Results tagged ‘ Front Row Classic ’
As we noted last week when Brandon Kintzler served as batboy for the Brewers vs. Royals Exhibition Game at Miller Park… a bet is a bet.
And, while Kyle Lohse may have won the bet on his golf match against Brandon, he wasn’t quite so lucky earlier this spring when he took on Will Smith, Tyler Thornburg and yours truly.
Gather around, kids. This is the story of how Kyle Lohse joined Twitter.
Yes, you read that right. You can now follow Kyle on Twitter: @KyleLohse26 and we suggest you do—be sure to tweet him your messages using #WelcomeKyle, too! Maybe we can even get him trending.
It all started when I went down to Phoenix for Spring Training with the idea of writing stories on what players do with free time in Arizona. Having noticed many of the players tweeting about playing golf, and being a lover of the sport myself, I decided that might be something fun to cover for the blog and our social media sites. I asked a couple of guys about it but was pointed in the same direction each time: “You have to talk to Kyle,” they said.
I started doing a little research and realized that, in addition to being a championship-caliber pitcher, he’s also a heck of a golfer. In 2009, he even made Golf Digest’s list of “150 Top Athlete Golfers,” coming in tied at #33 (with Wisconsin’s own Dan Jansen, oddly enough) and in 2011, he was named one of TotalProSports.com’s list of “11 Best Pro Athlete Golfers,” coming in at #9. He started playing when he was about 19, taking up the sport as something to do in the offseason. He is completely self-taught; he’s never had a lesson and he’s basically a scratch golfer. His lowest score was a 67 at TPC Scottsdale.
So, I talked to Kyle and he was open to playing a round of golf for the good of social media. Little did he know just how much social media he’d ultimately be in for!
All that was left was to come up with some sort of challenge/stakes, as Kyle said, his first hint of smack talk emerging, “to make it interesting so I don’t get bored.”
Now, I’m an avid golfer, but nowhere near Lohse level, so in order to be fair, we decided to set some parameters.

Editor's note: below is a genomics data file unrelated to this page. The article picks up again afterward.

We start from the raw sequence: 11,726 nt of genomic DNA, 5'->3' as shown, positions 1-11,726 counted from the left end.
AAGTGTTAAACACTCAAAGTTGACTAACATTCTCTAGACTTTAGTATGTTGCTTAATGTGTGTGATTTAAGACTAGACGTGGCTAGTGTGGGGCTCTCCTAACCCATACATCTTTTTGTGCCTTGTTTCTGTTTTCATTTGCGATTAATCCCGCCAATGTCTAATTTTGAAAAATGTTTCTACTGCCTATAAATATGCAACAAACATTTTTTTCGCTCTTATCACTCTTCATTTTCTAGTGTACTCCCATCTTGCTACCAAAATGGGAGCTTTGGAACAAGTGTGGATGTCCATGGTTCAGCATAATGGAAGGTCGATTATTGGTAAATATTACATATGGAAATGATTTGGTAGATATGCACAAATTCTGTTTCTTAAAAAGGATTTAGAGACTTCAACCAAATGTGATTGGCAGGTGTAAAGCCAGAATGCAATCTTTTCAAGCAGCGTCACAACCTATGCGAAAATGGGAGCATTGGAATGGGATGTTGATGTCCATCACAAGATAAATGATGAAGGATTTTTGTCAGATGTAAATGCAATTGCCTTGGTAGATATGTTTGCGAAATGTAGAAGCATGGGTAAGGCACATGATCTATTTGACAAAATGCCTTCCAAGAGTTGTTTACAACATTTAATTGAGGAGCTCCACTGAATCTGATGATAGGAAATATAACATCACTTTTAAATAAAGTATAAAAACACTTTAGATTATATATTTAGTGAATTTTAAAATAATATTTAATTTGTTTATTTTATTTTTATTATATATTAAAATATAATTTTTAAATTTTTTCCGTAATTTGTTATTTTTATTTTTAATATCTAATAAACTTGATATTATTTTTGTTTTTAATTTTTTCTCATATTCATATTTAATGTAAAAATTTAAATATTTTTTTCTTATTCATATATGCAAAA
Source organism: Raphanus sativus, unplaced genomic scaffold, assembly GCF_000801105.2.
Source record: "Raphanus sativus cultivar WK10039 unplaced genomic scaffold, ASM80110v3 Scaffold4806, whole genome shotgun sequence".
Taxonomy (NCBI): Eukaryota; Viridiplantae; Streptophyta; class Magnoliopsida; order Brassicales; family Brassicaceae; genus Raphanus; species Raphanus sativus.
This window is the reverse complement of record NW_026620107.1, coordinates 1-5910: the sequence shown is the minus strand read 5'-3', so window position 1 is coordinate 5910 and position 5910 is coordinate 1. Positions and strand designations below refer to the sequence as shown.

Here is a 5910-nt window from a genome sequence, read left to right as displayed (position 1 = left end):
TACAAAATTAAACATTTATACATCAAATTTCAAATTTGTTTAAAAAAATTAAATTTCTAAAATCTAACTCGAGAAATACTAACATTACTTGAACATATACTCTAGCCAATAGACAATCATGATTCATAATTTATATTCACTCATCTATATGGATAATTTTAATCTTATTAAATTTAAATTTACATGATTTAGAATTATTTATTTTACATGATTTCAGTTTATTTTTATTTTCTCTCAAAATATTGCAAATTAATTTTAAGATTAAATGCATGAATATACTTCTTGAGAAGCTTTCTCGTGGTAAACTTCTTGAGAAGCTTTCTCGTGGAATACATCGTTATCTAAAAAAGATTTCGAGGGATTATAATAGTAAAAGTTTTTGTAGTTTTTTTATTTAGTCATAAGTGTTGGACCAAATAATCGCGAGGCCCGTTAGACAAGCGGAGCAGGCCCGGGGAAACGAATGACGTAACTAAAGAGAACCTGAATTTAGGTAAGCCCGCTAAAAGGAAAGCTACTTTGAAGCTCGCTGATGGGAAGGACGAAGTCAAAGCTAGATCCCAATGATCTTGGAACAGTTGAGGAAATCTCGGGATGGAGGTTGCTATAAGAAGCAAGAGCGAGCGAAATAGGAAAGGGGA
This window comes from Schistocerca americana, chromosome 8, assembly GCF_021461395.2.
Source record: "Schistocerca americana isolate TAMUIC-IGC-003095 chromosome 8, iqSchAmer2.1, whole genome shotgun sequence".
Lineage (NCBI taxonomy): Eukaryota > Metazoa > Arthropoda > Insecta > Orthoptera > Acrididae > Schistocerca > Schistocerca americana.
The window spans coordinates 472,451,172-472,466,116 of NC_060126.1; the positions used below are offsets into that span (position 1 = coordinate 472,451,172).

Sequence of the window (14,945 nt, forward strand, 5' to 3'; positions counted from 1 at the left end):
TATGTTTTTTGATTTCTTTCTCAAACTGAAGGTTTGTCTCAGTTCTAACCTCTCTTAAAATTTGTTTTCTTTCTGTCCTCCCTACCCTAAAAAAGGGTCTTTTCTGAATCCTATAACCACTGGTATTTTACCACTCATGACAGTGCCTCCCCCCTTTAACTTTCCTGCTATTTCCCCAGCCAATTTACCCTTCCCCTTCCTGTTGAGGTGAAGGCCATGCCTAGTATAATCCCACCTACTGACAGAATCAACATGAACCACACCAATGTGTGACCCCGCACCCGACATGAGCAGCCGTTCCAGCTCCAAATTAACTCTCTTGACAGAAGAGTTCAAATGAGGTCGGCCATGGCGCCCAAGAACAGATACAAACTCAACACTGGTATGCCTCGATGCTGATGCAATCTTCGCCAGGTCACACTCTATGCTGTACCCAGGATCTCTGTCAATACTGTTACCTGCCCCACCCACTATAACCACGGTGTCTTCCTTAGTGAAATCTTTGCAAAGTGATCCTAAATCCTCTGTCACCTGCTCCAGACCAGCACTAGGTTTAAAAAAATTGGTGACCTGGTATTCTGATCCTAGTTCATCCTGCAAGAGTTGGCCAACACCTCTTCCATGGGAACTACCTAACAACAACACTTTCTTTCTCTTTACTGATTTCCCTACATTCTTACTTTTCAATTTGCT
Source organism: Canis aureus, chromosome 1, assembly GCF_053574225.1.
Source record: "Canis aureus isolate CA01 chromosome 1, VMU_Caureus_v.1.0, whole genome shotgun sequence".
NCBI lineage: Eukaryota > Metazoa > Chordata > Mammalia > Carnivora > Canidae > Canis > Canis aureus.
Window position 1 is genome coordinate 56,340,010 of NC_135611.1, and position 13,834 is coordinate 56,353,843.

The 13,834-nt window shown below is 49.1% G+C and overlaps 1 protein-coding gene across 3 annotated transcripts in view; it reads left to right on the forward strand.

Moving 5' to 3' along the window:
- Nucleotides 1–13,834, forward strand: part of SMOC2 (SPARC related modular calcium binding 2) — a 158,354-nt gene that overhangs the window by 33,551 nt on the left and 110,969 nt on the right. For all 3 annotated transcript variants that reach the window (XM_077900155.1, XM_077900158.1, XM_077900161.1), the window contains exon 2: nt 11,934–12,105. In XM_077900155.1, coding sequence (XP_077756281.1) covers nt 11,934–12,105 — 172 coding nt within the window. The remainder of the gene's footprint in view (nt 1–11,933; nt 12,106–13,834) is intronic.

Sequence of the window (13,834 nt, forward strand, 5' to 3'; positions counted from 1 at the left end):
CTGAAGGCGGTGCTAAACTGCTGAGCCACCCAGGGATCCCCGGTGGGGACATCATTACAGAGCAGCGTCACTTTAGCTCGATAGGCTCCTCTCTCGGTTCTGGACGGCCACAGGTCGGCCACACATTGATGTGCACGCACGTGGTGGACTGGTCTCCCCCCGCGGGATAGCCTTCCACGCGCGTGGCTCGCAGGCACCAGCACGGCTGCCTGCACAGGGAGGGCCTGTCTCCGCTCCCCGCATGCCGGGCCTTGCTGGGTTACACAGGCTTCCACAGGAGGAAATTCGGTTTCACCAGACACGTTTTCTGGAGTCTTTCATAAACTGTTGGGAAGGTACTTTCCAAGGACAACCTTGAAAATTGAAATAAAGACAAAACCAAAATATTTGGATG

In the past, he’d challenged some of his teammates, with a couple of guys teaming up and playing a scramble against his individual score, so we decided that Will, Tyler and I would play a team scramble format against Kyle’s individual score. It was also match play, meaning we would take our team score against Kyle’s on each hole to determine who “won the hole.” We would not be given any strokes.
“I think that if we beat you, you should have to join Twitter,” I suggested, fitting since not only am I the Director of New Media for the Club and referred to affectionately (I hope) as “Twitter Girl,” but Will and Tyler are also both avid users of Twitter themselves.
“Okay, fine, sure I’ll join Twitter,” Kyle said, shrugging it off. I could tell he didn’t think he’d have to worry about it.
As for Kyle’s bet with Will and Tyler, they agreed upon dinner as their bet—steaks as the stakes.
And with all of that squared away, we were off.
On the first hole, a par 4, our group got off to a hot start with a birdie and Kyle made par; however, we gave that right back with Kyle making a birdie on the second hole.
On the third hole, a par 5, we caught a break—Kyle made a bogey!—but then he quickly made up for it a couple holes later, sticking a shot on the 5th hole, a par 3, within a foot of the pin.
In Kyle’s mind, the 6th hole was a turning point in the match. He said that the fact that I “outdrove” him didn’t bother him as much as the approach shots: “I think if I remember, we had about 151-yds in [Cait’s note: He had 151, we had 150.] and I was hitting a knockdown 9-iron and you were hitting your 3-wood. You got it on the green, which was huge because Thorny hit a line-drive over the green and Will hit his about 7-yds, so I thought I was looking pretty good there, but then you stepped up and put it on the green. That was a clutch hole for you.”
Both “teams” made par on the 6th, but then Kyle birdied the 7th hole to take his first lead of the day… However, then I came through on the 8th hole, another par 3, hitting a great shot that rivaled Kyle’s on 5:
Will and Tyler let me do the honors. I sank the birdie putt, bringing the match back to even.
“You know there was a string of holes where, if you weren’t there, the boys would have fallen further behind than they were at the time. That one kind of stopped my momentum,” Kyle conceded. “It came down to that and me not making birdie on the next hole when I had 90-yds in on a par 5. I hit it about 5-yds too long and ended up making par, but that’s the kind of stuff that ends up happening out there on the course.”
If Kyle’s ball had landed on the green, there’s a good chance he would have made birdie on #9.
We remained all square through 9.
Then, we made the turn.
We had fun with the GoPro in Spring Training and we even brought it out on the course with us. Here are drives by Lohse, Thornburg and Smith on #10, both at regular speeds and in slo-mo.